Small businesses’ remote working frustrations threaten exodus of best talent

As small business owners continue to recover from the effects of the Covid-19 pandemic, workers now expect their employers to offer a modern blended approach to how and where they work, according to a study from Ricoh Europe, which showed European small businesses are 42% more likely than enterprises to lose staff because of technology frustrations around remote working.

The study, of 1,300 European office workers, showed that while just over two-thirds said they had the skills to work remotely, just over a quarter (27%) of small business employees were considering switching jobs.

The study also revealed that nearly three in 10 workers at small companies found it difficult to stay motivated and engaged while working remotely because of communication and technology issues. Also, 22% felt less productive because of communication and technology restraints, while almost half (48%) have had to rely on their own technology to work remotely during the pandemic because their company did not provide equipment.

Looking at what this could mean for companies, Ricoh warned that it was not just talent retention that this tech shortfall risked. Worryingly, at a time when driving growth is critical, 24% of the survey respondents said they didn’t have the tools needed to deliver the best results for customers or to collaborate remotely with their team.

One consistent difference between large and small firms in the post-Covid world has been an acknowledgement of how the latter have been able to see increased home working as an opportunity rather than a challenge. The Ricoh survey showed that despite the technical issues surrounding remote working, small business workers will not be returning to the office en masse anytime soon.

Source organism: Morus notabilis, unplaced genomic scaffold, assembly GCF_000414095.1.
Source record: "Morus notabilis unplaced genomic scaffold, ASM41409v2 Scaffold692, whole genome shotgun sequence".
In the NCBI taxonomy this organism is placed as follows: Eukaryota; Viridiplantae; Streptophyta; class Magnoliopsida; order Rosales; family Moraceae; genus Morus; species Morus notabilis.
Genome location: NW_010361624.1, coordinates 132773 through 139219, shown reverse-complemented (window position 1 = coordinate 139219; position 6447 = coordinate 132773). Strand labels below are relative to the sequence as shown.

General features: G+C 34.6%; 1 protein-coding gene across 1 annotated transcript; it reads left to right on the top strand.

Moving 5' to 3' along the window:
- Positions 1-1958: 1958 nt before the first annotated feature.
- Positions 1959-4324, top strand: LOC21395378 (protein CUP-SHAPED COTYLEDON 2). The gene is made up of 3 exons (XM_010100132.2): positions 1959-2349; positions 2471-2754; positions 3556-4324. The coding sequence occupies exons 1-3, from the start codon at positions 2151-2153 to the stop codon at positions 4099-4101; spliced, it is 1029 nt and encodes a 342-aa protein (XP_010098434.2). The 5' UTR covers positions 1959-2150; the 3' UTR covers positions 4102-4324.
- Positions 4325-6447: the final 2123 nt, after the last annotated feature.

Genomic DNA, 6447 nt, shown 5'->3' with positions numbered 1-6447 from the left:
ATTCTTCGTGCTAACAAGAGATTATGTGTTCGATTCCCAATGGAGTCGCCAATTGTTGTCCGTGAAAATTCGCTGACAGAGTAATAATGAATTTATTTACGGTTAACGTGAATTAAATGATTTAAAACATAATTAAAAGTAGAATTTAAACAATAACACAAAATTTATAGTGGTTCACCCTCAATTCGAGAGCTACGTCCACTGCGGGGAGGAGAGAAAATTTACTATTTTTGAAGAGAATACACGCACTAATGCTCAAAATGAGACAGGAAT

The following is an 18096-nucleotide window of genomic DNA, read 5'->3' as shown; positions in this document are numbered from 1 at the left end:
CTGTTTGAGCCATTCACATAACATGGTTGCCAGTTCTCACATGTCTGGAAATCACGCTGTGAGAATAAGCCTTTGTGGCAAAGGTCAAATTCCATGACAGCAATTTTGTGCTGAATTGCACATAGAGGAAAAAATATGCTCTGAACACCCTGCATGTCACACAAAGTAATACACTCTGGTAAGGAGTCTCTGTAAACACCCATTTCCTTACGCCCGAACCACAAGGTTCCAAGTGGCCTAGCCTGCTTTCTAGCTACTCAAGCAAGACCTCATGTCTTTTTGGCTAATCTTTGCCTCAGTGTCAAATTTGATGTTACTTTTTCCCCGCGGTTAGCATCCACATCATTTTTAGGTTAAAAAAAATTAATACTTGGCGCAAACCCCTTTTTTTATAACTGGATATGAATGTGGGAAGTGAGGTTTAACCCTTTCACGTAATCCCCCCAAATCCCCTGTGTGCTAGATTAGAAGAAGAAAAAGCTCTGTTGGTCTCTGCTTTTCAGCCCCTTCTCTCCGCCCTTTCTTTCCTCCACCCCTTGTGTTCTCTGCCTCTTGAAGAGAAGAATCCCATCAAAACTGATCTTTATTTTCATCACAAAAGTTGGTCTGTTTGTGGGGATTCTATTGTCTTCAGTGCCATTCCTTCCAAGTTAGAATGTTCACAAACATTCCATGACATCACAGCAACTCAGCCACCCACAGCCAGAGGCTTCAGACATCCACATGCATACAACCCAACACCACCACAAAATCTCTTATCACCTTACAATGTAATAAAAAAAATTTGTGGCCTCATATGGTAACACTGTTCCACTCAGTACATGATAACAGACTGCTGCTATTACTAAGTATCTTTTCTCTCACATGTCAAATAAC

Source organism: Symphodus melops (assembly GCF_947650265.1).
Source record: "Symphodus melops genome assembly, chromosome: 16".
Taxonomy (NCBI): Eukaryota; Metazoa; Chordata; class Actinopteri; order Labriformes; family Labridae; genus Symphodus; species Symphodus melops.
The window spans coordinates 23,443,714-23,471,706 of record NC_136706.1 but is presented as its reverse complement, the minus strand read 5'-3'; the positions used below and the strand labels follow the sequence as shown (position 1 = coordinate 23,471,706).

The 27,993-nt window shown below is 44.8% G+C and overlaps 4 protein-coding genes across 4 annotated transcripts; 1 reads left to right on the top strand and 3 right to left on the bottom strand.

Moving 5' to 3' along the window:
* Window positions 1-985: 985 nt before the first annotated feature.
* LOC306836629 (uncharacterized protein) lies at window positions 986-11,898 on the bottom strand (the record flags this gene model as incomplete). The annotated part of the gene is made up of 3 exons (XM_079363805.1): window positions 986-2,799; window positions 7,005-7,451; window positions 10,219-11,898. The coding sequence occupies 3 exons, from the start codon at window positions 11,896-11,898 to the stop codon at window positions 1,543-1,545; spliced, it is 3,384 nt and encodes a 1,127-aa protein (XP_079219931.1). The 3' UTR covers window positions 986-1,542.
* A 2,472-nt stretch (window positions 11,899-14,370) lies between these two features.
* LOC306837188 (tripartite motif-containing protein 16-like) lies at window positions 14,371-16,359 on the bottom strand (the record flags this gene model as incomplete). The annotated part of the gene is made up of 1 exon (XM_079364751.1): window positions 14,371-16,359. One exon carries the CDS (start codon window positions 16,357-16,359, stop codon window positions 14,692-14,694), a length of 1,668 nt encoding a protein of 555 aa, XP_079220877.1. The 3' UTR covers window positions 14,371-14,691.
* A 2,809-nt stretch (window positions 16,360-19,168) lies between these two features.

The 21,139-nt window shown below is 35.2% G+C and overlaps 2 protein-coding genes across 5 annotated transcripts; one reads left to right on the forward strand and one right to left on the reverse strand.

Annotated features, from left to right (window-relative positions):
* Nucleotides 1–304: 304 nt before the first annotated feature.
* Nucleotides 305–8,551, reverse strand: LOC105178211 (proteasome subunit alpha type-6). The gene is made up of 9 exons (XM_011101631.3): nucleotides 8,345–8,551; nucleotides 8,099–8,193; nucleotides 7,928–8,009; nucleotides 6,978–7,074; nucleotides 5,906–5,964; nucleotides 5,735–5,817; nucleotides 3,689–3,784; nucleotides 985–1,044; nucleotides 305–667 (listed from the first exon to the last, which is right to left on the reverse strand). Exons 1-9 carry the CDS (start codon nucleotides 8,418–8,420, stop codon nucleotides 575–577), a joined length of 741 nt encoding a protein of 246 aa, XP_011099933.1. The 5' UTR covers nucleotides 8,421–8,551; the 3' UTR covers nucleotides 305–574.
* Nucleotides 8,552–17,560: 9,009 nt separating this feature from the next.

Asked about their company’s future remote working policies, 41% thought their employer would allow them to work remotely for the rest of 2020, while 34% believed it could be indefinitely.

Small business employees were also found to expect more from their employers. Two-thirds (66%) envisaged retaining the flexibility gained during lockdown and 55% trusted their company to invest in technology that would meet the workplace requirements of the future. This included making the office safer, with 40% saying they would not be comfortable returning unless there were additional safety measures, such as temperature scanners and touchless equipment.

“While digital transformation may have been on their long-term roadmap, there is now no time to waste for small businesses,” said Ricoh Europe CEO David Mills. “Without the technology that makes it easy and safe to work effectively from anywhere, business owners are facing a brain drain of their top talent.

“Organisations are driven by the ability and quality of their people – losing them to the competition often means losing customers, too. Old ways of working can no longer be the norm. It’s not good enough for businesses to ‘get by’ with substandard equipment and processes. The next steps for small businesses will dictate how they overcome disruption and pave the way for future success.”

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